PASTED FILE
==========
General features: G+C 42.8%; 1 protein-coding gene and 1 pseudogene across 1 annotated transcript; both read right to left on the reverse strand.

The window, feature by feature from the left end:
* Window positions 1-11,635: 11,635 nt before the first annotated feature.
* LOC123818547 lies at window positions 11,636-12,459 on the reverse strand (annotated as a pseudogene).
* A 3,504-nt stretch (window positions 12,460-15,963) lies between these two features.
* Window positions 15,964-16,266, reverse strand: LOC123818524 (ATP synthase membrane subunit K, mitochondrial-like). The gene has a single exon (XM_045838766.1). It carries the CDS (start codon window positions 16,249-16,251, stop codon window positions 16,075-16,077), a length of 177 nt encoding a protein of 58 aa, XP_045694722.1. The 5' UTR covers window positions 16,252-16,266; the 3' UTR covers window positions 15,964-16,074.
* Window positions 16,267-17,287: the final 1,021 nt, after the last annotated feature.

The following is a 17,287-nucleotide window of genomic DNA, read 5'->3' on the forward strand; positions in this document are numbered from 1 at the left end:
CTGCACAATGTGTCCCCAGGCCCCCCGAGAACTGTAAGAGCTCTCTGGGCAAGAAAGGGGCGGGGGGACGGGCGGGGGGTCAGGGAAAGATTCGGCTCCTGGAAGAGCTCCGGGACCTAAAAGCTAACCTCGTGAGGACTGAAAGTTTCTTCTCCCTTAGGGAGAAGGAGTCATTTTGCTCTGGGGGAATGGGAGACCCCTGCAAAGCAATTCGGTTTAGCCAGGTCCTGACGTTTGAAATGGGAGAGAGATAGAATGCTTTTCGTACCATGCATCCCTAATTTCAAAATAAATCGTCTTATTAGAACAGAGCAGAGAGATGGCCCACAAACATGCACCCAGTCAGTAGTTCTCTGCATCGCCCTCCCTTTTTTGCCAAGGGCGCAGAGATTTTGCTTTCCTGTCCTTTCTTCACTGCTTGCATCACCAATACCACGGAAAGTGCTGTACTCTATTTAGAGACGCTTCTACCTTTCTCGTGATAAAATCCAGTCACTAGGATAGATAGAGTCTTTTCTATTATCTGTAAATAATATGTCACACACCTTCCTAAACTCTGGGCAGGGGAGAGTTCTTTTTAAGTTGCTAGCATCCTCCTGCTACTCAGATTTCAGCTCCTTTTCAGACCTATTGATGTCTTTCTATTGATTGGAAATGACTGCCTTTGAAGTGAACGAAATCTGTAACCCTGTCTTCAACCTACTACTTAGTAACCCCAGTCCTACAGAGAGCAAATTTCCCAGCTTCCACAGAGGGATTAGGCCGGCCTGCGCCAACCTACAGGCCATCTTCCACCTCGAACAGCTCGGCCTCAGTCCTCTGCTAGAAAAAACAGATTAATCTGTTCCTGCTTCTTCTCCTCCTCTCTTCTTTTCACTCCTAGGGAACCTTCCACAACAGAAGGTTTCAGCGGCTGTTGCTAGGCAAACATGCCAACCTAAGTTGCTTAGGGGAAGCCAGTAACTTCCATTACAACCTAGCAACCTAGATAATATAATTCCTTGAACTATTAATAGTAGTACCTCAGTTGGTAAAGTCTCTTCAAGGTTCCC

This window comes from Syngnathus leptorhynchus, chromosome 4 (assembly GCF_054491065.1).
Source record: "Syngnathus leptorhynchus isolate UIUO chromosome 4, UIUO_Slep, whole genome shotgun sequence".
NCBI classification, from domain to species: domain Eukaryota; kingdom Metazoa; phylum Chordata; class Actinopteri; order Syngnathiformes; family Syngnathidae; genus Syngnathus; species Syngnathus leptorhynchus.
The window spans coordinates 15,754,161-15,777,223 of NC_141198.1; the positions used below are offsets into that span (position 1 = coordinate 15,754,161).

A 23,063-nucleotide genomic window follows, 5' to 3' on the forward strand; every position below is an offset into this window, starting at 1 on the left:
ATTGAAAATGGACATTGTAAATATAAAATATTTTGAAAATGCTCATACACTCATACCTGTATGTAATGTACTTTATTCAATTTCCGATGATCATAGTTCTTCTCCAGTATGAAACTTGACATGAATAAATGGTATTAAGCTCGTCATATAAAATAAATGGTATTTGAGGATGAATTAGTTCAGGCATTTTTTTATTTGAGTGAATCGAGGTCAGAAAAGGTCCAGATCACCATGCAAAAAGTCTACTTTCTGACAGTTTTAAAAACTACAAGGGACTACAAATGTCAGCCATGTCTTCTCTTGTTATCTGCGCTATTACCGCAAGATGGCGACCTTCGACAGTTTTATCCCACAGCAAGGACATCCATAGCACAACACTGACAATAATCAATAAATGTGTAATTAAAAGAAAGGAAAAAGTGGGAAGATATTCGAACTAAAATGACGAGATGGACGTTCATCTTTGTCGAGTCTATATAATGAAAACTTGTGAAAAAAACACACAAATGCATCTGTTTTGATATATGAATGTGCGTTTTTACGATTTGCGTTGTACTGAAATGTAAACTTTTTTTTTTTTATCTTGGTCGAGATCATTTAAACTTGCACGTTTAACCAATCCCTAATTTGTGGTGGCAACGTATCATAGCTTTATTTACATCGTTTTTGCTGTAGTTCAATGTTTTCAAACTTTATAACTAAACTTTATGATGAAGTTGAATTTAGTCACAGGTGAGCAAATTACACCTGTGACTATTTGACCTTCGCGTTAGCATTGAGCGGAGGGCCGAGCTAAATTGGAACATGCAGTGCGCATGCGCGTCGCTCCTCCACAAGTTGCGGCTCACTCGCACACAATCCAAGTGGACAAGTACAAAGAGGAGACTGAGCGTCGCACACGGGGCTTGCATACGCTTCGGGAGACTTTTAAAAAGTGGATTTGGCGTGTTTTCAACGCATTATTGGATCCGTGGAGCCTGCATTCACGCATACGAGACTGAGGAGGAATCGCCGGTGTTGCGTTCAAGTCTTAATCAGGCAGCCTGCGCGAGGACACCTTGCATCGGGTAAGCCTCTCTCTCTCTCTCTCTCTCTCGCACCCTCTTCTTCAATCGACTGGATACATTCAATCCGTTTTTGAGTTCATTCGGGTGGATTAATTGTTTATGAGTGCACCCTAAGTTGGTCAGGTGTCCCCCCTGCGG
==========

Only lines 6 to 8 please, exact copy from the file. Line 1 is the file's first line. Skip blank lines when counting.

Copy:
* Window positions 15,964-16,266, reverse strand: LOC123818524 (ATP synthase membrane subunit K, mitochondrial-like). The gene has a single exon (XM_045838766.1). It carries the CDS (start codon window positions 16,249-16,251, stop codon window positions 16,075-16,077), a length of 177 nt encoding a protein of 58 aa, XP_045694722.1. The 5' UTR covers window positions 16,252-16,266; the 3' UTR covers window positions 15,964-16,074.
* Window positions 16,267-17,287: the final 1,021 nt, after the last annotated feature.

The following is a 17,287-nucleotide window of genomic DNA, read 5'->3' on the forward strand; positions in this document are numbered from 1 at the left end: